I contacted fitwear privately and returned their coins minus the small amount I sent to the puzzle address. Blockchain.info's original response to his support ticket, was that his system must have been compromised. However, if you read his post, he took every precaution including typing in the key for his paper wallet instead of copy/paste and using 2FA.
In his case, in Aug 2017, he imported the private key for his 1Ca15MELG5DzYpUgeXkkJ2Lt7iMa17SwAo paper wallet address into blockchain.info and submitted a test transaction. At some point between then and Nov 12, the compromised 15ZwrzrRj9x4XpnocEGbLuPakzsY2S4Mit got into his online wallet as an 'imported' address.
Together, we contacted blockchain.info and I relayed the information I just outlined above to them. Their security team investigated but found no evidence it was their system that was at fault. I suppose it's possible his system was somehow compromised back in August and managed to import a key into blockchain.info without him knowing it. Or someone else logged into his account, imported the key, then waited. I feel the malware/login explanations are much less likely because it looks like code attempting to 'hide in plain sight' to me. You wouldn't need to use Sha256(address) or block hash or txid or merkleroot if you were malware or an unauthorized login. You would at least salt or obscure the key with some bit of knowledge only you know so that only you could derive the private key (as mentioned earlier). The fact that information from the blockchain itself is being used indicates it may be some transaction processing logic. Also, fitwear took extreme precautions (you can read his reddit post for details). The origin of these poison destination addresses remains a mystery.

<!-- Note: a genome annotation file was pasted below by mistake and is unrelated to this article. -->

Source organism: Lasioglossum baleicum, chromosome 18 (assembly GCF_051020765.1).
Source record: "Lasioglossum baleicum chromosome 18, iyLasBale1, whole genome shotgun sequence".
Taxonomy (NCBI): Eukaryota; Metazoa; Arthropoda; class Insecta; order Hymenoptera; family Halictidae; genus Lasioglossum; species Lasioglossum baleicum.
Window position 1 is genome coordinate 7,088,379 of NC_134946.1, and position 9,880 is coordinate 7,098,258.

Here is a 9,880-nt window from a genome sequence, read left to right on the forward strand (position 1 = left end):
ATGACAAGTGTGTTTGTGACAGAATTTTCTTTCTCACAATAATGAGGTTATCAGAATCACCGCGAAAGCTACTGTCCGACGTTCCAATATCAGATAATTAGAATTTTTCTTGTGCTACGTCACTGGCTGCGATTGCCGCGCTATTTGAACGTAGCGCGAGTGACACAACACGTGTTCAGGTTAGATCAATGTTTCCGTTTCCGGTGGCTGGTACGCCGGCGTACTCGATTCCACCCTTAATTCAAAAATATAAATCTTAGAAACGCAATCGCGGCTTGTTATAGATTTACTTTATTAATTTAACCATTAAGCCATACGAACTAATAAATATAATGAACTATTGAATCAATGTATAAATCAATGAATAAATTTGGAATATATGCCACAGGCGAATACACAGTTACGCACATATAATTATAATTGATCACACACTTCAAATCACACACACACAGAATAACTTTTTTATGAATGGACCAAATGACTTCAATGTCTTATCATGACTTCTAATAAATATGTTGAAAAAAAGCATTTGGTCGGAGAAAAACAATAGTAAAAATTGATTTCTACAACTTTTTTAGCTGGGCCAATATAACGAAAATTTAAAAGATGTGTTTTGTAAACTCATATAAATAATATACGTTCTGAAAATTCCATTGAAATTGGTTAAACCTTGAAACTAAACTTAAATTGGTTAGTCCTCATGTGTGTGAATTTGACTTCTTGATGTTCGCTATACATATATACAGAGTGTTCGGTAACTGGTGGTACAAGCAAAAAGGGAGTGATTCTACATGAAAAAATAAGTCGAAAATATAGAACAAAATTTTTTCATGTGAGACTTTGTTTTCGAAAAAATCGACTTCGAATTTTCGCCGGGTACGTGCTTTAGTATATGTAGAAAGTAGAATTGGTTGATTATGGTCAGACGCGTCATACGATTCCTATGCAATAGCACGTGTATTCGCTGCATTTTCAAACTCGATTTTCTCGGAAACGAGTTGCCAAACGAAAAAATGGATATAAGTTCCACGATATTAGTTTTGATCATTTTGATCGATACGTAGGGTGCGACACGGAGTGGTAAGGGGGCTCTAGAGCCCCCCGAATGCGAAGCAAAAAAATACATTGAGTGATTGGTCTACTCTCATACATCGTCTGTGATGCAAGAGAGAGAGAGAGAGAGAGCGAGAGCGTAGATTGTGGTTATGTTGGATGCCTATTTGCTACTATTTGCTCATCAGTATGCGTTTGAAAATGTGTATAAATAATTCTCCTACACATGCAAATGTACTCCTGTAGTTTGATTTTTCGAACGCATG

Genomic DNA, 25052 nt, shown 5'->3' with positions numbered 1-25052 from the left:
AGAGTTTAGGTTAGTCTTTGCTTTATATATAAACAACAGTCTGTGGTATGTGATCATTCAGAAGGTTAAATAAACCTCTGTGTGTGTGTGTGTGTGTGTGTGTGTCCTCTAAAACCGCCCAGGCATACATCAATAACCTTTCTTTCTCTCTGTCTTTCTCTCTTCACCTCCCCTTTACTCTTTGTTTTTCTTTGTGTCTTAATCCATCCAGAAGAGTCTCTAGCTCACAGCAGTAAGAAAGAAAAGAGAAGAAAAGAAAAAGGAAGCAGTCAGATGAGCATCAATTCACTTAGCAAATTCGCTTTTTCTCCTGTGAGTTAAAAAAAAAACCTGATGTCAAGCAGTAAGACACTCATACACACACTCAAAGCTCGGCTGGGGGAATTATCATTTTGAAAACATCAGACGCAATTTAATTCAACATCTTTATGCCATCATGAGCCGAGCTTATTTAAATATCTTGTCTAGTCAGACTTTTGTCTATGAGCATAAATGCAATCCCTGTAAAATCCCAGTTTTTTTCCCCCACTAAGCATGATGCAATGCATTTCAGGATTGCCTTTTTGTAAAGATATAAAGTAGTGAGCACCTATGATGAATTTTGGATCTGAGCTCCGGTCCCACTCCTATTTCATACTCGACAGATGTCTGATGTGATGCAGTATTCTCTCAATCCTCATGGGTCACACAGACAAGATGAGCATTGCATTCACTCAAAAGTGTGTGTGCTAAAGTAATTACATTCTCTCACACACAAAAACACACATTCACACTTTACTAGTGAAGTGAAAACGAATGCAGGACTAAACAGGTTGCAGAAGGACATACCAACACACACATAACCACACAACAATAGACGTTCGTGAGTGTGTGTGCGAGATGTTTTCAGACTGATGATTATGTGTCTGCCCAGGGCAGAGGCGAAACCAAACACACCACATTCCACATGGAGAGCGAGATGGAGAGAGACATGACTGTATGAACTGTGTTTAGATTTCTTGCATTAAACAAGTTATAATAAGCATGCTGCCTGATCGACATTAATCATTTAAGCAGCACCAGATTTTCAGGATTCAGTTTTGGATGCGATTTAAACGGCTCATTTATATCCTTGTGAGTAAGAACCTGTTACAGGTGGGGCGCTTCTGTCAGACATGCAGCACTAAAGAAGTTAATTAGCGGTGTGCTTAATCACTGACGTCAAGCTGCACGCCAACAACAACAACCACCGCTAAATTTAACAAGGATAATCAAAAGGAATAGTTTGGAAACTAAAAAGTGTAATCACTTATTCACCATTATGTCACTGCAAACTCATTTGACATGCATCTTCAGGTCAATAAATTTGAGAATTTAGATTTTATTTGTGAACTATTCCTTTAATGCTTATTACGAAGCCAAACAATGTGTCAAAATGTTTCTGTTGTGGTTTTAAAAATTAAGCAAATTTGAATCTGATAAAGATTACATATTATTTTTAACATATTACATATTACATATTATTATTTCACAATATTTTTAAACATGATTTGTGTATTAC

If it's the case that some wallet generation code is doing this, then it may be the case that we're seeing 'change' transactions. When you create a wallet, there maybe 20 addresses generated. They are all supposed to be random keys. If this rogue code creates one of them in this manner (based on the public address string of an earlier one), then at some point, your 'change' will get put back into it as the wallet 'round-robins' through the list.
fitwear's 15Z address sat unused until Nov 12 when fitwear transferred his 9 BTC into it using blockchain.info.
To see the connection, take a look at this:
echo -n "1Ca15MELG5DzYpUgeXkkJ2Lt7iMa17SwAo" | sha256sum